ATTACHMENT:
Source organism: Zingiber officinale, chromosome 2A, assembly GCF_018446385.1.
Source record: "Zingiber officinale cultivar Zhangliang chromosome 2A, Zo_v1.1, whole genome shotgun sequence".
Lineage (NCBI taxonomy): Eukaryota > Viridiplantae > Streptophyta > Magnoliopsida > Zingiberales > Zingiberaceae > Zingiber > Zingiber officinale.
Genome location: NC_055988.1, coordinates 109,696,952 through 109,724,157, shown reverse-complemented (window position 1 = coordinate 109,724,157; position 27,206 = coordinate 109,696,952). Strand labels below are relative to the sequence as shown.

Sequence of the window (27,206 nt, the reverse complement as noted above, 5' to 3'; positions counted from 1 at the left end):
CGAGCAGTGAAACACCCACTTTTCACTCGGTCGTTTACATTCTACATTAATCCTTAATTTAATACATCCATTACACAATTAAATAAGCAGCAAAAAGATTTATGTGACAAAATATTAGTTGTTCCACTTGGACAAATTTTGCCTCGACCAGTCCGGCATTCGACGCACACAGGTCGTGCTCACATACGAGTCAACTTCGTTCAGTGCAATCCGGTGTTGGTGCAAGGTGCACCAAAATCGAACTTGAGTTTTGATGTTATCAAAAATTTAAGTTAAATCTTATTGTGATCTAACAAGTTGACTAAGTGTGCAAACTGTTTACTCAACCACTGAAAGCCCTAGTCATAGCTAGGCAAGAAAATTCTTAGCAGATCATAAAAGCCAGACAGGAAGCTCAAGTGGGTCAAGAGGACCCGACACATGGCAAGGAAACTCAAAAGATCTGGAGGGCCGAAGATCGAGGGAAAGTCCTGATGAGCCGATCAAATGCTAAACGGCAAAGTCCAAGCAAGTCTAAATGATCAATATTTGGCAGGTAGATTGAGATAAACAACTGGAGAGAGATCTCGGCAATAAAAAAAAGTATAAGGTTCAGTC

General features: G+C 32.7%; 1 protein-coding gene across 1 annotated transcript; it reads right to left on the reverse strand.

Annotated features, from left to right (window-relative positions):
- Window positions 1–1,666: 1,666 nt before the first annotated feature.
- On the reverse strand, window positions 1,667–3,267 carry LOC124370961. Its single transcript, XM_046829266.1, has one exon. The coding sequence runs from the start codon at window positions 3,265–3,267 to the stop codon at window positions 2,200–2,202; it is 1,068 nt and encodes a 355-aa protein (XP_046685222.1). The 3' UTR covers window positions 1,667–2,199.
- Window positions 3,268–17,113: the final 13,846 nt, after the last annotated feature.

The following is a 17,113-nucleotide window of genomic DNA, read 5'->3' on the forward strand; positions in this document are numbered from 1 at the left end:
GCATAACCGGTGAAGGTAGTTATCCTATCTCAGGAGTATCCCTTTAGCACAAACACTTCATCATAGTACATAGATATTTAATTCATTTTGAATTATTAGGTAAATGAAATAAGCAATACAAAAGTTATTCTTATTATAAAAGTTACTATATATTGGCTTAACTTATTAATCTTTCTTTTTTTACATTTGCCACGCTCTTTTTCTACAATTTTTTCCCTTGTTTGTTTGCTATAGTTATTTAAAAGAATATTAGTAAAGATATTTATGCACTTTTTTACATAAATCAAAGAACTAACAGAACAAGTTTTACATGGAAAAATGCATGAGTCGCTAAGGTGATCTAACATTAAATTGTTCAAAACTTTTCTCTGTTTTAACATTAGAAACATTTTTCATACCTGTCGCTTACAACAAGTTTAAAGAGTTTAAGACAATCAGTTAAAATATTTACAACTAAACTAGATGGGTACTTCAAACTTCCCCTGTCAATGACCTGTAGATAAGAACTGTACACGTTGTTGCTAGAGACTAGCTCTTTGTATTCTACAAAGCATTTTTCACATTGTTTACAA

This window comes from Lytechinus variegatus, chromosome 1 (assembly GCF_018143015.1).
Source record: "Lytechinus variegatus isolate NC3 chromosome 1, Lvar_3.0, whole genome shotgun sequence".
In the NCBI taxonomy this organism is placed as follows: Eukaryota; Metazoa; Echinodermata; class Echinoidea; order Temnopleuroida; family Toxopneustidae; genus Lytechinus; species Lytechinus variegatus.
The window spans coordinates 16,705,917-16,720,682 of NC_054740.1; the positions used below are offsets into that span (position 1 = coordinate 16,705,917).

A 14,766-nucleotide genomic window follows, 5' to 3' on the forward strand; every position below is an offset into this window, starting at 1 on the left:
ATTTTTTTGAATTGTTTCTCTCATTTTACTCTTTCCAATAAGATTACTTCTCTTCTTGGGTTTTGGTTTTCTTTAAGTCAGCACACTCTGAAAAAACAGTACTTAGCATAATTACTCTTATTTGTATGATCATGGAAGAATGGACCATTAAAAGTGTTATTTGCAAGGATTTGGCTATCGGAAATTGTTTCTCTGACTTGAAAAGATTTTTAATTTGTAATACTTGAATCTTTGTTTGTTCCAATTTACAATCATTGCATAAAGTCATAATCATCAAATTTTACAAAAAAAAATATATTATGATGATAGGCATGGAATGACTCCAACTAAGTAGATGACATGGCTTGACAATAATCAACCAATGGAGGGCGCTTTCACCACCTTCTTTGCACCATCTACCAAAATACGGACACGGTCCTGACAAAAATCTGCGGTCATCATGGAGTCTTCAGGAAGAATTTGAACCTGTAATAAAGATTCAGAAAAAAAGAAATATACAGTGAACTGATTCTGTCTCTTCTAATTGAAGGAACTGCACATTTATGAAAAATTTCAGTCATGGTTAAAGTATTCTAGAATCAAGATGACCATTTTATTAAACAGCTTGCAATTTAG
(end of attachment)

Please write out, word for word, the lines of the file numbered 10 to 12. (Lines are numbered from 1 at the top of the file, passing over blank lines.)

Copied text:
- On the reverse strand, window positions 1,667–3,267 carry LOC124370961. Its single transcript, XM_046829266.1, has one exon. The coding sequence runs from the start codon at window positions 3,265–3,267 to the stop codon at window positions 2,200–2,202; it is 1,068 nt and encodes a 355-aa protein (XP_046685222.1). The 3' UTR covers window positions 1,667–2,199.
- Window positions 3,268–17,113: the final 13,846 nt, after the last annotated feature.

The following is a 17,113-nucleotide window of genomic DNA, read 5'->3' on the forward strand; positions in this document are numbered from 1 at the left end: